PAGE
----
1

I was wondering about verbs which share the same root.

I would like to find a list/table/graphic/scheme/explanation where all those maybe "most known" verbs are described. Since I am not a German native, I do not know how properly define my request. Can you help me, please?

My examples so far are

  • bauen - aufbauen, umbauen, anbauen, verbauen, ausbauen, etc.
  • laden - einladen, aufladen, abladen etc.
  • arbeiten - bearbeiten, zuarbeiten etc.

How should I properly threat them and become more familiar with their meanings, particularly in der Deutschen Sprache?

6

I'm not sure if something like that exists specifically for learners. (I have some doubts, though. Quite frankly, this strikes me as an almost masochistic learning strategy: You would study extremely similar German lexems with widely differing meanings. Normally, this is the exact type of scenario that learners - me included - try to avoid when studying a foreign language.)

That being said, one book that does come to my mind is the (somewhat but not overly technical) Helbig/Schenkel, Wörterbuch zur Valenz und Distribution deutscher Verben, 7th ed. 1983. This is a dictionary of around 500 common verbs with their valence patterns. The entries do not always (though mostly) include definitions, but they all include simple example sentences/phrases. The dictionary is grouped by word families (e.g. arbeiten is followed by bearbeiten, einarbeiten, überarbeiten, verarbeiten), which, if I'm understanding you correctly, is what you're looking for.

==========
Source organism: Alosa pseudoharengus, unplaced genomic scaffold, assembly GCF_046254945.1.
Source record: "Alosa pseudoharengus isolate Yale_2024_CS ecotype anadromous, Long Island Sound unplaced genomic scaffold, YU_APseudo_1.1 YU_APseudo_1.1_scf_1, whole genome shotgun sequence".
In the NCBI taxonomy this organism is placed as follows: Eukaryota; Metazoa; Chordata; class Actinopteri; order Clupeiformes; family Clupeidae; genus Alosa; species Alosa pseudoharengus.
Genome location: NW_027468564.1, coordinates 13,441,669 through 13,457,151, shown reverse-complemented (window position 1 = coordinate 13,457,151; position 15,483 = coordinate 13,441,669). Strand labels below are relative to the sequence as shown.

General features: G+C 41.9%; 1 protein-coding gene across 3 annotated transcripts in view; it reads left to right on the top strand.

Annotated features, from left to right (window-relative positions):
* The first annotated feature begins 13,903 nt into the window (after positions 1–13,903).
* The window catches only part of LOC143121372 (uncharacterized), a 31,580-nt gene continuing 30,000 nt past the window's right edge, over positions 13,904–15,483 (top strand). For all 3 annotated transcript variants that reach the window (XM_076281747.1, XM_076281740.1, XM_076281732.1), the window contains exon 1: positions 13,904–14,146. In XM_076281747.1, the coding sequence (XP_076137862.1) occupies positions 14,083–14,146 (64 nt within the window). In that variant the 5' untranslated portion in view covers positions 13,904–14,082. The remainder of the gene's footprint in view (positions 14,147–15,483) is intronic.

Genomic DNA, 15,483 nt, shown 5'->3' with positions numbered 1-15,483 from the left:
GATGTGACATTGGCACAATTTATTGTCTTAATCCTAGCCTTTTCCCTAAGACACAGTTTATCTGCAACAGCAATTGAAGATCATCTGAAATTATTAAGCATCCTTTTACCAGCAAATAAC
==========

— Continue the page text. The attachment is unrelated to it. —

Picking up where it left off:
(It appears that there is a preview available through Google Books, at https://books.google.de/books?id=KHgqcUKjgkoC&printsec=frontcover&hl=de.)

P.S.: You could also use cannoo.net's wildcard search feature and just enter some verbs you are interested in. A search for "*bauen" returns this remarkable list of entries, for example.

  • +1, very helpful answer. – Janka Aug 1 '18 at 20:08
  • 1
    I'd too say learn verbs because you need them, not because they look similar. – RHa Aug 3 '18 at 7:46
  • 2
    Well, this could be a strategy to implicitly learn the meaning of the prefixes. But be aware that you will very hard times to find patterns in the meaning of the prefixes! – jonathan.scholbach Aug 3 '18 at 10:11
  • Danke Ihnen all, johnl, @RHa und @jonathan.scholbach – Taras Aug 3 '18 at 10:39

Your Answer

By clicking “Post Your Answer”, you agree to our terms of service, privacy policy and cookie policy

Not the answer you're looking for? Browse other questions tagged or ask your own question.